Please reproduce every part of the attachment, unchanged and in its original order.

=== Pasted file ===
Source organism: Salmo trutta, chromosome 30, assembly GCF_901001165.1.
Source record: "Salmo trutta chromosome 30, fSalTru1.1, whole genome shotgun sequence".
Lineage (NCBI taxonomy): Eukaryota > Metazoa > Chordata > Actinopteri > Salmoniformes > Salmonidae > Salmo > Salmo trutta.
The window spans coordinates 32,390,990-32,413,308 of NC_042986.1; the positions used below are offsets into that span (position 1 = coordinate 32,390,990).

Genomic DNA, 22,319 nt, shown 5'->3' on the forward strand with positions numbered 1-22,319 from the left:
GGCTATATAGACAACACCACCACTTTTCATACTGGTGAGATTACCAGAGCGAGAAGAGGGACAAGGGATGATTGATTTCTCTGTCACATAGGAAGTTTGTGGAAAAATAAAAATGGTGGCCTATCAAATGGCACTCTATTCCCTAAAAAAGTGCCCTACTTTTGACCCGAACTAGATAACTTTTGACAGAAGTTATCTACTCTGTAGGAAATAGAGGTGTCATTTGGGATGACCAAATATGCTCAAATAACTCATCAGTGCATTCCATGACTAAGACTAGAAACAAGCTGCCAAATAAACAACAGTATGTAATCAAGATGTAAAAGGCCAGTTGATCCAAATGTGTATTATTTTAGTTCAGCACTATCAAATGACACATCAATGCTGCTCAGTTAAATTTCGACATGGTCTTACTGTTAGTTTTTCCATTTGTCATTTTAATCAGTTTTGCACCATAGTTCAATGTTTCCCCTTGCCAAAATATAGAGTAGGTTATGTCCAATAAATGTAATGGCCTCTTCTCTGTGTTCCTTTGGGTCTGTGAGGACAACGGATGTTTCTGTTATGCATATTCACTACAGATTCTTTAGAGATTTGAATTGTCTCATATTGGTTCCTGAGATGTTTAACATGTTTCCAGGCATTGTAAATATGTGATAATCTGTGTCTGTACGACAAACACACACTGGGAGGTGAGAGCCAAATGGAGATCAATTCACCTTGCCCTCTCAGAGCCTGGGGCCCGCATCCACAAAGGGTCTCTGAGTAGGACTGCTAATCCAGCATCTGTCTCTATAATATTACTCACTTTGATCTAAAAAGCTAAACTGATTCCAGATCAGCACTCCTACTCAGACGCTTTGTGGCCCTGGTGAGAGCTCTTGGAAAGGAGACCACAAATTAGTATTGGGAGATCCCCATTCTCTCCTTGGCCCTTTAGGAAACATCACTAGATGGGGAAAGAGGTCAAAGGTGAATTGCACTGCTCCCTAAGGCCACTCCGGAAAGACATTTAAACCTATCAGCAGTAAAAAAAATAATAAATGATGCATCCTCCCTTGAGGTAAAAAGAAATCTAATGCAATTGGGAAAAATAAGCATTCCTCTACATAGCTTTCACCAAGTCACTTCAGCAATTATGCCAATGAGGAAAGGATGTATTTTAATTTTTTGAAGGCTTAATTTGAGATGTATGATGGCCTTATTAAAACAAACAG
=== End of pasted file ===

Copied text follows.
Source organism: Salmo trutta, chromosome 30, assembly GCF_901001165.1.
Source record: "Salmo trutta chromosome 30, fSalTru1.1, whole genome shotgun sequence".
Lineage (NCBI taxonomy): Eukaryota > Metazoa > Chordata > Actinopteri > Salmoniformes > Salmonidae > Salmo > Salmo trutta.
The window spans coordinates 32,390,990-32,413,308 of NC_042986.1; the positions used below are offsets into that span (position 1 = coordinate 32,390,990).

Genomic DNA, 22,319 nt, shown 5'->3' on the forward strand with positions numbered 1-22,319 from the left:
GGCTATATAGACAACACCACCACTTTTCATACTGGTGAGATTACCAGAGCGAGAAGAGGGACAAGGGATGATTGATTTCTCTGTCACATAGGAAGTTTGTGGAAAAATAAAAATGGTGGCCTATCAAATGGCACTCTATTCCCTAAAAAAGTGCCCTACTTTTGACCCGAACTAGATAACTTTTGACAGAAGTTATCTACTCTGTAGGAAATAGAGGTGTCATTTGGGATGACCAAATATGCTCAAATAACTCATCAGTGCATTCCATGACTAAGACTAGAAACAAGCTGCCAAATAAACAACAGTATGTAATCAAGATGTAAAAGGCCAGTTGATCCAAATGTGTATTATTTTAGTTCAGCACTATCAAATGACACATCAATGCTGCTCAGTTAAATTTCGACATGGTCTTACTGTTAGTTTTTCCATTTGTCATTTTAATCAGTTTTGCACCATAGTTCAATGTTTCCCCTTGCCAAAATATAGAGTAGGTTATGTCCAATAAATGTAATGGCCTCTTCTCTGTGTTCCTTTGGGTCTGTGAGGACAACGGATGTTTCTGTTATGCATATTCACTACAGATTCTTTAGAGATTTGAATTGTCTCATATTGGTTCCTGAGATGTTTAACATGTTTCCAGGCATTGTAAATATGTGATAATCTGTGTCTGTACGACAAACACACACTGGGAGGTGAGAGCCAAATGGAGATCAATTCACCTTGCCCTCTCAGAGCCTGGGGCCCGCATCCACAAAGGGTCTCTGAGTAGGACTGCTAATCCAGCATCTGTCTCTATAATATTACTCACTTTGATCTAAAAAGCTAAACTGATTCCAGATCAGCACTCCTACTCAGACGCTTTGTGGCCCTGGTGAGAGCTCTTGGAAAGGAGACCACAAATTAGTATTGGGAGATCCCCATTCTCTCCTTGGCCCTTTAGGAAACATCACTAGATGGGGAAAGAGGTCAAAGGTGAATTGCACTGCTCCCTAAGGCCACTCCGGAAAGACATTTAAACCTATCAGCAGTAAAAAAAATAATAAATGATGCATCCTCCCTTGAGGTAAAAAGAAATCTAATGCAATTGGGAAAAATAAGCATTCCTCTACATAGCTTTCACCAAGTCACTTCAGCAATTATGCCAATGAGGAAAGGATGTATTTTAATTTTTTGAAGGCTTAATTTGAGATGTATGATGGCCTTATTAAAACAAACAG